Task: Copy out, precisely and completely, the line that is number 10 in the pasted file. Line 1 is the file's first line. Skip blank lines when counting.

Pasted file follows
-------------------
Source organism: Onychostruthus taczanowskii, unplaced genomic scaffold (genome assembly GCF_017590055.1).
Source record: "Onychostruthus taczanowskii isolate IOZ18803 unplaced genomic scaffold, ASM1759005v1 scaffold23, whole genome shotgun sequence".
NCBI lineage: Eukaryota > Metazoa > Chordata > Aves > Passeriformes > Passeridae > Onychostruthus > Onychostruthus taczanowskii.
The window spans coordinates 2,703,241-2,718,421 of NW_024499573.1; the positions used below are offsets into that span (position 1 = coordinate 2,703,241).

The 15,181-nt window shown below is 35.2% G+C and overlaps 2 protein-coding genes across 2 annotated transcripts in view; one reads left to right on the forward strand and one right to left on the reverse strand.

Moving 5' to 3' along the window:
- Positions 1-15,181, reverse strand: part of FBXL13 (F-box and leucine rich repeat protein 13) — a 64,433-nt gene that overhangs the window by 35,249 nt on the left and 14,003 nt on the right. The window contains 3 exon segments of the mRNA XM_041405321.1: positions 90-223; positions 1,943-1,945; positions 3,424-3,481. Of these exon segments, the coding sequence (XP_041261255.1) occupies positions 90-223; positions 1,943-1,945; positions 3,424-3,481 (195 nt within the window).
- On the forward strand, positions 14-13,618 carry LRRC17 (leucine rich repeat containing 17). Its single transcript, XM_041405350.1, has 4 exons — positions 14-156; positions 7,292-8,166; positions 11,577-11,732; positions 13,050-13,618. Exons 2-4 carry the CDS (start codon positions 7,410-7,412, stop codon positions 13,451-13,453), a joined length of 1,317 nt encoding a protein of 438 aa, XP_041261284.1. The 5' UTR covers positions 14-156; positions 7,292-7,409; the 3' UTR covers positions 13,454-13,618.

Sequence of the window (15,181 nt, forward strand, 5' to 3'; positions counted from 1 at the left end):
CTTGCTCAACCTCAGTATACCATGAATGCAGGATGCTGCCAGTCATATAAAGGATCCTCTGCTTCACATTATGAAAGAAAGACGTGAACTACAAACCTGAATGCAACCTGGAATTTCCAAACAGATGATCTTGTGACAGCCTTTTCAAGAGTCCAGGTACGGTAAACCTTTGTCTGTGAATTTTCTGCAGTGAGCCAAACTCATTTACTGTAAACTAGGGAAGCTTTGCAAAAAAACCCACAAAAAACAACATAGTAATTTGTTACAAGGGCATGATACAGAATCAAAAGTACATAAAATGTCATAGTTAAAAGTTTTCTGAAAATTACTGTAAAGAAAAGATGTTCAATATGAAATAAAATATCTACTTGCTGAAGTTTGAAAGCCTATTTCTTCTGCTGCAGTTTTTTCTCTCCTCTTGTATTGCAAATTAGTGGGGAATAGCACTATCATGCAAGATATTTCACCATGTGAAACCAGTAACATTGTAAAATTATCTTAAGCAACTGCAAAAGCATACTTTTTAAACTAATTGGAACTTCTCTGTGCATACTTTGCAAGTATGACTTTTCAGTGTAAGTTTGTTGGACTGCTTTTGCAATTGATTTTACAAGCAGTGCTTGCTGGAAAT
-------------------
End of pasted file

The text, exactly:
CTTGCTCAACCTCAGTATACCATGAATGCAGGATGCTGCCAGTCATATAAAGGATCCTCTGCTTCACATTATGAAAGAAAGACGTGAACTACAAACCTGAATGCAACCTGGAATTTCCAAACAGATGATCTTGTGACAGCCTTTTCAAGAGTCCAGGTACGGTAAACCTTTGTCTGTGAATTTTCTGCAGTGAGCCAAACTCATTTACTGTAAACTAGGGAAGCTTTGCAAAAAAACCCACAAAAAACAACATAGTAATTTGTTACAAGGGCATGATACAGAATCAAAAGTACATAAAATGTCATAGTTAAAAGTTTTCTGAAAATTACTGTAAAGAAAAGATGTTCAATATGAAATAAAATATCTACTTGCTGAAGTTTGAAAGCCTATTTCTTCTGCTGCAGTTTTTTCTCTCCTCTTGTATTGCAAATTAGTGGGGAATAGCACTATCATGCAAGATATTTCACCATGTGAAACCAGTAACATTGTAAAATTATCTTAAGCAACTGCAAAAGCATACTTTTTAAACTAATTGGAACTTCTCTGTGCATACTTTGCAAGTATGACTTTTCAGTGTAAGTTTGTTGGACTGCTTTTGCAATTGATTTTACAAGCAGTGCTTGCTGGAAAT